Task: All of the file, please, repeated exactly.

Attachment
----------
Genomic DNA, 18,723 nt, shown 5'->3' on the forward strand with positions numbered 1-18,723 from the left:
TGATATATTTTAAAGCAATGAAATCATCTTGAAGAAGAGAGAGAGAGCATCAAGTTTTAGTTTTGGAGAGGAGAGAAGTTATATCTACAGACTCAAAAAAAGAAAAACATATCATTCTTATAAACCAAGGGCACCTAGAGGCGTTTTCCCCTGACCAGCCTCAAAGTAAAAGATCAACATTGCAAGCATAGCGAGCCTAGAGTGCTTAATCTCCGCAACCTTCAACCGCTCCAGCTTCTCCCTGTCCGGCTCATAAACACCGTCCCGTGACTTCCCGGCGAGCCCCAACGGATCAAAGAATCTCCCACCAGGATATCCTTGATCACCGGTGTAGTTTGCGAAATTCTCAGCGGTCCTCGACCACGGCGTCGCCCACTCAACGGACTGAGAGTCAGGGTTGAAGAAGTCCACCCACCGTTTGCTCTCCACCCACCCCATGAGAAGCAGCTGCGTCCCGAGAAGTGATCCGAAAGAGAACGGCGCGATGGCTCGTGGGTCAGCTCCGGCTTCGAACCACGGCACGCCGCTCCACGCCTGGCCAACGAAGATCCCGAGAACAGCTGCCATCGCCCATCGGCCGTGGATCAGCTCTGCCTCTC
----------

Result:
Genomic DNA, 18,723 nt, shown 5'->3' on the forward strand with positions numbered 1-18,723 from the left:
TGATATATTTTAAAGCAATGAAATCATCTTGAAGAAGAGAGAGAGAGCATCAAGTTTTAGTTTTGGAGAGGAGAGAAGTTATATCTACAGACTCAAAAAAAGAAAAACATATCATTCTTATAAACCAAGGGCACCTAGAGGCGTTTTCCCCTGACCAGCCTCAAAGTAAAAGATCAACATTGCAAGCATAGCGAGCCTAGAGTGCTTAATCTCCGCAACCTTCAACCGCTCCAGCTTCTCCCTGTCCGGCTCATAAACACCGTCCCGTGACTTCCCGGCGAGCCCCAACGGATCAAAGAATCTCCCACCAGGATATCCTTGATCACCGGTGTAGTTTGCGAAATTCTCAGCGGTCCTCGACCACGGCGTCGCCCACTCAACGGACTGAGAGTCAGGGTTGAAGAAGTCCACCCACCGTTTGCTCTCCACCCACCCCATGAGAAGCAGCTGCGTCCCGAGAAGTGATCCGAAAGAGAACGGCGCGATGGCTCGTGGGTCAGCTCCGGCTTCGAACCACGGCACGCCGCTCCACGCCTGGCCAACGAAGATCCCGAGAACAGCTGCCATCGCCCATCGGCCGTGGATCAGCTCTGCCTCTC